SOLO: A Star Wars Story (Directed by Ron Howard, 135 minutes, USA, 2018)
BY JON SOLOMON & MAGGIE SOLOMON-SCHELLER It was 1978. Maybe 1979. I was sitting in my chair at Johnson Park Elementary School looking at my full name written on a piece of paper. Suddenly, I gasped quietly. ??Born Jonathan Solomon, and fully immersed in the orbit of Star Wars for at least a year by this point, I wasn’t sure how I hadn’t noticed it sooner.?? I put a finger on my left hand over all but the last three letters of my first name. ??I put a finger on my right hand over all but the first four letters of my last name.?? There it was.?? HAN SOLO.?? There was no one else on the playground who could ever make such a solid claim to be this character again when we all played Star Wars.
Almost 40 years later, and less than six months since The Last Jedi hit theaters, Alden Ehrenreich gets to play Han Solo on a far more expensive playground in the fourth film released since Disney’s 2012 purchase of Lucasfilm – Solo: A Star Wars Story. I have a daughter now. Her name is Maggie and she’s a year younger than I was when Return of the Jedi came out. She’s won Star Wars trivia contests against peers and adults equally. Like I was at the exact same age, this galaxy is exceptionally important to her. We listen to the podcast Star Wars Minute in the car together, read the latest Star Wars novels at bedtime and talk about elaborate theories involving ancillary characters at dinner with my wife.
My daughter doesn’t care that Chris Miller and Phil Lord were removed as directors of Solo late into the production. She doesn’t know that the film was rumored to be a mess by anonymous “insiders.” She barely grasps what a Ron Howard is. She’s just excited about more Star Wars.?? She liked Solo a great deal. ??Quite possibly more than I did. What could have just been a series of checked boxes, actually doesn’t give you as many answers as you might fear. Solo is not a movie either of us needed, but it also isn’t a movie that replaces what might have been in our minds with backstory that negates anything enjoyable from the original trilogy (I’m still looking at you, Revenge of the Sith).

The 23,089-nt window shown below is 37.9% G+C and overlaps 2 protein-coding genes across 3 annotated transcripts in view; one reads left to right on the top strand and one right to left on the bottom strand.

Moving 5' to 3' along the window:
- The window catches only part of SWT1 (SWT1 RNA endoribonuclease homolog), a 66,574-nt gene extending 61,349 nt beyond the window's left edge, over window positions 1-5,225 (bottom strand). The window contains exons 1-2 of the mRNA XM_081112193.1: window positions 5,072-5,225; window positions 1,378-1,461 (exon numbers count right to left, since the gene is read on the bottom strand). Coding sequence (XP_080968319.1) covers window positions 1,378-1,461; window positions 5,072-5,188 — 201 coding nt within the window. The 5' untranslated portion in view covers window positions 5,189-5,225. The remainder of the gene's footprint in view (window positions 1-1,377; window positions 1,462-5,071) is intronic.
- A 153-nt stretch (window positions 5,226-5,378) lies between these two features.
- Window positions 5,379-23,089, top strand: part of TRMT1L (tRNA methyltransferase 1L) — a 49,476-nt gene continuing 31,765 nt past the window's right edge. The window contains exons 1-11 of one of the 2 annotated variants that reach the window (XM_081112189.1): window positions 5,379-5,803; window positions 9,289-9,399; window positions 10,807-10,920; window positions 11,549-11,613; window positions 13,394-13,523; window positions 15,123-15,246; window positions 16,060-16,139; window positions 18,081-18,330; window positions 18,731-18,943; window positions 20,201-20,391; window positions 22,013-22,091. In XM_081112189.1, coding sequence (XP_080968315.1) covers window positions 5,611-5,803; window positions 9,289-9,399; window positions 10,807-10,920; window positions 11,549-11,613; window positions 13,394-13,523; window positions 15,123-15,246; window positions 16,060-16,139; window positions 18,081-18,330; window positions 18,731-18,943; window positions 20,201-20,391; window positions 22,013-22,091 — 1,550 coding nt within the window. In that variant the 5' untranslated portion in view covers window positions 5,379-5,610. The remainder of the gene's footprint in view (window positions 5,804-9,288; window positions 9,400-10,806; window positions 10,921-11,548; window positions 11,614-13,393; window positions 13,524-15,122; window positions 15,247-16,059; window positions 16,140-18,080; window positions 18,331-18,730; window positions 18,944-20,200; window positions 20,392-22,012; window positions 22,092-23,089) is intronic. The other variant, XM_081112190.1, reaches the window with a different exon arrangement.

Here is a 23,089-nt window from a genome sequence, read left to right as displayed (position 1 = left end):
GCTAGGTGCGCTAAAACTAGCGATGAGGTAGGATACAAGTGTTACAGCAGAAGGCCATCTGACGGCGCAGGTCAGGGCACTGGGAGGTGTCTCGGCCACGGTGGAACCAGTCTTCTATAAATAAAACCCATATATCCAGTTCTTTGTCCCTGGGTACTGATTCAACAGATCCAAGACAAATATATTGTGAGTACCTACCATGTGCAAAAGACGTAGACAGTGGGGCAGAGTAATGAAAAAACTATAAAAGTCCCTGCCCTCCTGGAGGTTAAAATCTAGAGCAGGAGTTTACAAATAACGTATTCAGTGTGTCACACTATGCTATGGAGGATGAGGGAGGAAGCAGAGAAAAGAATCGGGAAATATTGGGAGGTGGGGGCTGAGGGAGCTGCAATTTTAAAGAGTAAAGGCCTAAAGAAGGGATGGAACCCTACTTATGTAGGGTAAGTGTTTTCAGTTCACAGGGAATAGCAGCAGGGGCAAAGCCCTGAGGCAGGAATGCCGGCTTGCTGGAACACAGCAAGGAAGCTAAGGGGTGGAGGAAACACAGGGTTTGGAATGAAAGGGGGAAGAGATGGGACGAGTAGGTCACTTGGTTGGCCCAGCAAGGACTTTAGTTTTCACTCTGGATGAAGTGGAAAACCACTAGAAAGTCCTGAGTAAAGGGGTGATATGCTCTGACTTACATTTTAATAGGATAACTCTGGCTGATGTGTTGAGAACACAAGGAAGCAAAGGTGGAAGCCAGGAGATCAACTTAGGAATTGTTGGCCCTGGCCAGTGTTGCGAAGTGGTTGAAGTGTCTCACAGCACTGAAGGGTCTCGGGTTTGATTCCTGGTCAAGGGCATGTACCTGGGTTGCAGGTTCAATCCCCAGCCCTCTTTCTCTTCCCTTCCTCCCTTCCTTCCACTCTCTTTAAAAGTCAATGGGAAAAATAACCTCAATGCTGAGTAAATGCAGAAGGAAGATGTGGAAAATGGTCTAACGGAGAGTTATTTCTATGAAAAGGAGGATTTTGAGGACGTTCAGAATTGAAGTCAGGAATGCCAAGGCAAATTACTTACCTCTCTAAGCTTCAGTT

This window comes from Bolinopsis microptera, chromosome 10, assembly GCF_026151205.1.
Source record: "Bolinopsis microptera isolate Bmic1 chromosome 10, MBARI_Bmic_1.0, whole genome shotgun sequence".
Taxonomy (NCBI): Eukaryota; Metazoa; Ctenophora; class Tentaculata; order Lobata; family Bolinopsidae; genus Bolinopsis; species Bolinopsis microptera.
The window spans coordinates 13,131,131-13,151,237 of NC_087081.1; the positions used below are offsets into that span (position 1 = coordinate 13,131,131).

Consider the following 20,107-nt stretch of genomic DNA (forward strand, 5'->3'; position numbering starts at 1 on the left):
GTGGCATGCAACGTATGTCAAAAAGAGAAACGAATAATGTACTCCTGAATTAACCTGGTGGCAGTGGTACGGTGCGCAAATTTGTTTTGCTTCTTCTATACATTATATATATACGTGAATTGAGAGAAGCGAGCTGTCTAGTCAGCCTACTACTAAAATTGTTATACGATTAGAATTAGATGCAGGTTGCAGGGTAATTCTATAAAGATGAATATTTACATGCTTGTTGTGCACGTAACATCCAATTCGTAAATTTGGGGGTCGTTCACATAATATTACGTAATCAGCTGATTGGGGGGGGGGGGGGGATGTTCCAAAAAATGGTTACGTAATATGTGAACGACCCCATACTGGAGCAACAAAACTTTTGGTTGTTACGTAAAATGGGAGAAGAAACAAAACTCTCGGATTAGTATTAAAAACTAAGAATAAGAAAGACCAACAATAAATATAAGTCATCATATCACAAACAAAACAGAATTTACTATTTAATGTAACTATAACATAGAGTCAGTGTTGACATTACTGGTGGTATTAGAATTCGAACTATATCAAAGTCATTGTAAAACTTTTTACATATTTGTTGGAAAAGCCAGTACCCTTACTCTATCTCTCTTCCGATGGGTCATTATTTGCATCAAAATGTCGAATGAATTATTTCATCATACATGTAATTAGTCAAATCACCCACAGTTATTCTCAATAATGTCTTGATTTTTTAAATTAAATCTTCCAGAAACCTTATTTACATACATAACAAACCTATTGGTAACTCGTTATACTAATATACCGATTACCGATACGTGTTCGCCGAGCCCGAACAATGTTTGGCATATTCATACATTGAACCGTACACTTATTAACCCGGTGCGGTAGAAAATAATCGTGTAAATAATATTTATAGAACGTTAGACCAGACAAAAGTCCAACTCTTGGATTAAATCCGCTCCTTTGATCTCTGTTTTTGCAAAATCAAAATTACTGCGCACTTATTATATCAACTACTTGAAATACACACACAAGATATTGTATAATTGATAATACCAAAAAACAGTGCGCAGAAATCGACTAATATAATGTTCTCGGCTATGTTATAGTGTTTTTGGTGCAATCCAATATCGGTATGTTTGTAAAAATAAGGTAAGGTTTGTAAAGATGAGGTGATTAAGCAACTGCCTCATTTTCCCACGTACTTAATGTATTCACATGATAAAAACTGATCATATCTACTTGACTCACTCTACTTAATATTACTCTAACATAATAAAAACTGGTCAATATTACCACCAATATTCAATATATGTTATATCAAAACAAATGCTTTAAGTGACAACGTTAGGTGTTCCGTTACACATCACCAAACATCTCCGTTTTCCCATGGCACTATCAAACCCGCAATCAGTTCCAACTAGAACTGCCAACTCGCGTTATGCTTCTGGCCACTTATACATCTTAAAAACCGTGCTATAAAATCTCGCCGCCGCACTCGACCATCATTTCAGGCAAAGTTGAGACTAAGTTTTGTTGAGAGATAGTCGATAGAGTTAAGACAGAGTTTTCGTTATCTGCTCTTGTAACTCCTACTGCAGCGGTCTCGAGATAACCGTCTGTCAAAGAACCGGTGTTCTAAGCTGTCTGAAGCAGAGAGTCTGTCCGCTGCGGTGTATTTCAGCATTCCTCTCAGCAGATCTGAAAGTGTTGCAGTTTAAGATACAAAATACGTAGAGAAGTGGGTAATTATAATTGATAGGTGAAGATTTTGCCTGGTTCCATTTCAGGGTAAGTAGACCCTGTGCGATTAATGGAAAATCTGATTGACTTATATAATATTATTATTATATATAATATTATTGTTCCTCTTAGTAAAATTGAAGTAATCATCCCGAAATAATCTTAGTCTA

For example, though you see how Han Solo and Chewbacca first meet, the words “life debt” are never uttered. Is this particular adventure why Chewie sticks around? Or was that something that happened off-screen down the line? While it is initially hard to process that this loveable rogue talking his way out of close shaves from the planet Corellia on is the same Han Solo I wanted to be on the playground, Ehrenreich thankfully opts to not do a straight impersonation. By the back half of the film it is easier to accept that this is the character Harrison Ford made iconic.
My daughter did admit afterwards that although the portrayal was very decent, partially through she forgot that the main actor was Han Solo and not someone new we had never met prior. Yes, they traverse the Kessel Run in the Millennium Falcon, but instead of total fan service and endless cameos, Solo: A Star Wars Story discerningly connects what you’re watching with the classic trilogy, the Clone Wars series, the terrific Star Wars Rebels, the Disney-era universe and even the prequels. ??On more than a few occasions my daughter and I nudged each other or pointed at the screen, wanting to make sure a sly nod didn’t slip past either of us. We caught a bunch, but I’m confident we missed a few that won’t be apparent until a second viewing. The ties made to the animated Star Wars programs were noticeably stirring to my kid.
Lando Calrissian — current Falcon owner, intergalactic bon vivant and cape enthusiast — is along for the ride, and whilst Donald Glover rightfully absconds with every scene he’s in, he also isn’t in an exceptional number of them – something you might expect or want based off the trailers. While Ron Howard’s film never reaches the same heights as the best movies in the series, Solo: A Star Wars Story is most certainly a good time and sometimes rollicking is more than enough. The stakes aren’t especially high (you know going in Han, Lando and Chewie make it out unscathed) but there are unexpected twists and deep cuts along the way. It was surprisingly refreshing to watch a Star Wars without the equivalent attached weight and gravitas as the episodic Skywalker-centric nonology offers.
Is it fun? Yes. ??Does it make me want to see these actors playing these roles in further adventures? More so than I expected going in honestly. Are there moments where it feels like Ehrenreich, Glover, Emilia Clarke and Woody Harrelson et al. are “playing Star Wars” instead of being characters in a movie? Perhaps. Did I think fondly about a bunch of the bonkers 1977-1986 Marvel Comics Star Wars stories and the original trio of Han Solo novels while watching the caper unfold? Absolutely.
It was the Friday after we saw Solo: A Star Wars Story that I picked up my daughter from school and I noticed she had a colorful, pointed piece of cardboard in her backpack. The movie had inspired her to fashion her own version of one of the new weapons wielded by the crime boss Dryden Vos in the film. Even though her friends had yet to see it, she had already been playing Solo on the playground, just like her dad did with Star Wars a long time ago, in a galaxy far, far away.
SOLO: A STAR WARS STORY NOW PLAYING IN AREA THEATERS